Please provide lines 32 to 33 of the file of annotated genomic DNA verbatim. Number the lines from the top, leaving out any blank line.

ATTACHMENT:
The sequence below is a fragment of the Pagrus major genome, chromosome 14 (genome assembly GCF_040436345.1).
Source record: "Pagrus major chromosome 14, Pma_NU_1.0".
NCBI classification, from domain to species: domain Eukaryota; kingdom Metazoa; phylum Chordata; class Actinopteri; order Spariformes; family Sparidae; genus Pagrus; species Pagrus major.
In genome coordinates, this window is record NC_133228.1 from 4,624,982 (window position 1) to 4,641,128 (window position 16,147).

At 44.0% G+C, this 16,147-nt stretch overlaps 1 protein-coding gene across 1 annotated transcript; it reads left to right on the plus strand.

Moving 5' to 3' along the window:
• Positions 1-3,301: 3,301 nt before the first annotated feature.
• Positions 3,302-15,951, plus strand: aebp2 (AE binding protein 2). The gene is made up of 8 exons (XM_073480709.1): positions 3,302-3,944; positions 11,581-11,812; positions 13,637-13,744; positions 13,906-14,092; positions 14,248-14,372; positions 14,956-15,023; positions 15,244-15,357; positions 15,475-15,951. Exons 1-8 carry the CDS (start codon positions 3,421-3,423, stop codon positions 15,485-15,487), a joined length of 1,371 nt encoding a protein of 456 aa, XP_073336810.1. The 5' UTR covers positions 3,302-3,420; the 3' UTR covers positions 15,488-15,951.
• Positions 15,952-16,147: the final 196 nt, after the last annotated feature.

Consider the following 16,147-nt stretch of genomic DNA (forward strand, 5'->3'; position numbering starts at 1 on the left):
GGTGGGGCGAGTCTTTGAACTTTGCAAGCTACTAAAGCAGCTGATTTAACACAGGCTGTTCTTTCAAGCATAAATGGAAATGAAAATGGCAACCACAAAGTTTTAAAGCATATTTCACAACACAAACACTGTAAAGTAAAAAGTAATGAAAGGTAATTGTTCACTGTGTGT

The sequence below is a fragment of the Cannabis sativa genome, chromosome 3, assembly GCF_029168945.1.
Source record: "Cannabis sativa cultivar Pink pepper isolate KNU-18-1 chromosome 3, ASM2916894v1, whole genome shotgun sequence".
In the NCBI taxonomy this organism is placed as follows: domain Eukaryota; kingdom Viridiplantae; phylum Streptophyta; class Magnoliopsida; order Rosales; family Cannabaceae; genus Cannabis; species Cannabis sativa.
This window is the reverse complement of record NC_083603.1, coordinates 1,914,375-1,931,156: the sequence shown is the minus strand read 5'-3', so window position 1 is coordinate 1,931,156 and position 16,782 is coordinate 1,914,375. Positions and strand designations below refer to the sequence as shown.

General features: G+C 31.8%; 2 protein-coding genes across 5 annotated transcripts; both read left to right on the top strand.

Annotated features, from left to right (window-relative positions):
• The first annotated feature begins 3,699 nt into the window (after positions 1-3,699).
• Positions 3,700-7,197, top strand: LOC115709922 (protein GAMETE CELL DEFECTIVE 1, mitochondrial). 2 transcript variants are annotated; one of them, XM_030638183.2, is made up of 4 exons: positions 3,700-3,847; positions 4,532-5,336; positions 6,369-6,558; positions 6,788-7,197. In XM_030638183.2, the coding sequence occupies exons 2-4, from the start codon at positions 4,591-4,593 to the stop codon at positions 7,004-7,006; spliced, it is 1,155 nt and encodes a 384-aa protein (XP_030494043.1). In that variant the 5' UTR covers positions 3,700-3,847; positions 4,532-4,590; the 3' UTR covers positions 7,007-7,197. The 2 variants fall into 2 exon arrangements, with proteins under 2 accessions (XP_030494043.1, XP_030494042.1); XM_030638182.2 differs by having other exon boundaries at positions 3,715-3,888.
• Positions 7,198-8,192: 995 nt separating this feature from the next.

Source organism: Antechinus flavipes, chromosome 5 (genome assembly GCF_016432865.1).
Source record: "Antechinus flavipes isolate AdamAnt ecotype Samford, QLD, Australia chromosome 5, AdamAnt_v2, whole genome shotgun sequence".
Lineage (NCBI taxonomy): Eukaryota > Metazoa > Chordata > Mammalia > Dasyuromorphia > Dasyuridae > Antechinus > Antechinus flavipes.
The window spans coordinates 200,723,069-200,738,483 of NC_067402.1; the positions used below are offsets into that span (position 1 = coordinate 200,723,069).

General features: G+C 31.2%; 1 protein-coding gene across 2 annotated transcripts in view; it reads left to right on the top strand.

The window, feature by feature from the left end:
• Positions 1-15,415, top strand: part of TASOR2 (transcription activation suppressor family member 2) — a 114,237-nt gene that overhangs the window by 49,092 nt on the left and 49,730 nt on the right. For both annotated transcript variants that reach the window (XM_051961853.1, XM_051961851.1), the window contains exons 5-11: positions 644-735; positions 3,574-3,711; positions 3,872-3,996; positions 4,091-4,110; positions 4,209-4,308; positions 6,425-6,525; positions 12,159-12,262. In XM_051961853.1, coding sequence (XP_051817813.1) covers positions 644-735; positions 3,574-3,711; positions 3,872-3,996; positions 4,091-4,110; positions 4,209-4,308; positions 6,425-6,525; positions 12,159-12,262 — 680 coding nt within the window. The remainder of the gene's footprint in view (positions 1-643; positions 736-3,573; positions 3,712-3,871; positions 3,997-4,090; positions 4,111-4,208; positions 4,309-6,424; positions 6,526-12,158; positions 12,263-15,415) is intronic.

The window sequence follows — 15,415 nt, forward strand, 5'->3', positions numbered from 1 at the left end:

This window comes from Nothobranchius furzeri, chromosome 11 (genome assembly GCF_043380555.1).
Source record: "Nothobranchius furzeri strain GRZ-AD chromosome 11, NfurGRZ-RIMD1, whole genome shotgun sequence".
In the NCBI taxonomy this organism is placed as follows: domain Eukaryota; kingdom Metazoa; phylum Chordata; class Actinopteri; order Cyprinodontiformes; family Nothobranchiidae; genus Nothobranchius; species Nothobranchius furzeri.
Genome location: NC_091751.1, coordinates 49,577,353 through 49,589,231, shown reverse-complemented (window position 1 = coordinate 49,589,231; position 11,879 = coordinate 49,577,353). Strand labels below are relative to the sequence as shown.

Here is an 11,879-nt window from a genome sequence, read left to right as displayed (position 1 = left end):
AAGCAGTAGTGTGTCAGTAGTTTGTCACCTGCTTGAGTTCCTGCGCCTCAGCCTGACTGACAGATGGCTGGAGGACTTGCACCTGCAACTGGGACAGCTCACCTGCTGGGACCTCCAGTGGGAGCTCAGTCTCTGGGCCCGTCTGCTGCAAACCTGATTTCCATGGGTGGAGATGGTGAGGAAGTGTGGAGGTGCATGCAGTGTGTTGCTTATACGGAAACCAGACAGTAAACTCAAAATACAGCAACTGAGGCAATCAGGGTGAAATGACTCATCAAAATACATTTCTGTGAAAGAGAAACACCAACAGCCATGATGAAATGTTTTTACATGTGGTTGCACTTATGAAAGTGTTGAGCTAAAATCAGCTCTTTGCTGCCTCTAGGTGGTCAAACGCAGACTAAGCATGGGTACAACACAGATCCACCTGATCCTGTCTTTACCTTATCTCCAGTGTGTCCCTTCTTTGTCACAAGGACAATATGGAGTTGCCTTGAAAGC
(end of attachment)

Genome location: NC_091751.1, coordinates 49,577,353 through 49,589,231, shown reverse-complemented (window position 1 = coordinate 49,589,231; position 11,879 = coordinate 49,577,353). Strand labels below are relative to the sequence as shown.

Here is an 11,879-nt window from a genome sequence, read left to right as displayed (position 1 = left end):